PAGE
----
Average number of alarm points per tag
Compare the number of configured alarms to the total number of tags that have alarms configured
Example: Alarms per Controller:

  • • Low – 1
  • • Average – 4
  • • High – 6
Use of different alarm types
• Sort from BPCS dump of configured Tags
• Report from Alarm Rationalization tool
• Export from Alarm Management software solution
Certain alarm types can be a source of nuisance in various process conditions, such as deviation, rate of change, etc.
Use of BADPV, etc.
• Check rule template from the alarm rationalization
• Sort from BPCS dump of configured Tags
Bad Measurement type alarms come in an array of configurations. These can become a source of nuisance as well as cause load on the event log historian.
Spread between trip points
• Sort from BPCS dump of configured Tags
• High and high-high trip points to close can cause nuisance alarms and not allow enough operator reaction time
• Over use of trip points at both ends of the span
Alarm priority distribution
• Pareto Chart from Alarm Rationalization tool
• Export from Alarm Management software solution
• High – 5% of Total
• Medium – 15% of Total
• Low – 80% of Total

Dynamic Data and Metrics

Reading the key performance indicators derived from dynamic data will keep you on course. Dynamic data includes the activation data: time, message, alarm type, alarm priority presented to the operator; information found in the control systems alarm and event data string. Access to dynamic data will support the benchmarking documented in best practice recommendations and before and after the rationalization to measure any effectiveness. You can find metrics for performance monitoring in best practice and recommended practices publications (e.g. ISA 18.2, API RP 1167.) Below you will find common dynamic metrics found in most of the alarm management best practice standards.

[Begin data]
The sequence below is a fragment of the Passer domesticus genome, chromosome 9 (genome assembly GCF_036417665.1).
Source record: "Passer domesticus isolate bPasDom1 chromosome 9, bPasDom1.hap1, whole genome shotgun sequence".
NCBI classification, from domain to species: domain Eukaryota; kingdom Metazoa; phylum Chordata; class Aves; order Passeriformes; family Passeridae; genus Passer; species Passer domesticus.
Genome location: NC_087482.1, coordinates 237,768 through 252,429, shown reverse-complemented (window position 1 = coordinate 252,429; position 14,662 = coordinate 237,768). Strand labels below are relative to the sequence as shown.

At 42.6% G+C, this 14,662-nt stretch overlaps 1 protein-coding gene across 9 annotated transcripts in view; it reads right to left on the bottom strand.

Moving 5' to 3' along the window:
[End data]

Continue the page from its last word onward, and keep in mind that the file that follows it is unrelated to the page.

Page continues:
Table 2 Common Alarm Management Key Performance Indicators

Metric

Annunciated Alarms Per Time
Annunciated Alarms Per Day per controller Position
Annunciated Alarms Per Hour per controller Position
Annunciated Alarms per 10 Minutes per Controller Position
Percentage of Hours containing more than 30 alarms
Percentage of 10-minute periods containing more than 10 alarms
Maximum number of alarms in a 10 minute period
Percentage of time the alarm system is in a flood condition
Percentage contribution of top 10 most frequent alarms to the overall alarm load
Quantity of chattering and fleeting alarms
Stale Alarms
Annunciated or Configured Priority Distribution
Unauthorized Alarm Suppression
Improper Alarm Attribute Change

With these configuration metrics we can see if we have reduced the potential for load on the operator by lessening the number of alarms configured.

Continue The Cycle

Rationalization doesn’t stop after the workshop is completed. Alarm management is an evergreen process, and as such requires a proper continuous improvement program by committed and diligent automation personnel. Don’t let your rationalization team’s hard work go to waste. To request more information on maintaining the benefits of your rationalization, click here.

 

Haven’t rationalized yet?Click here for more information.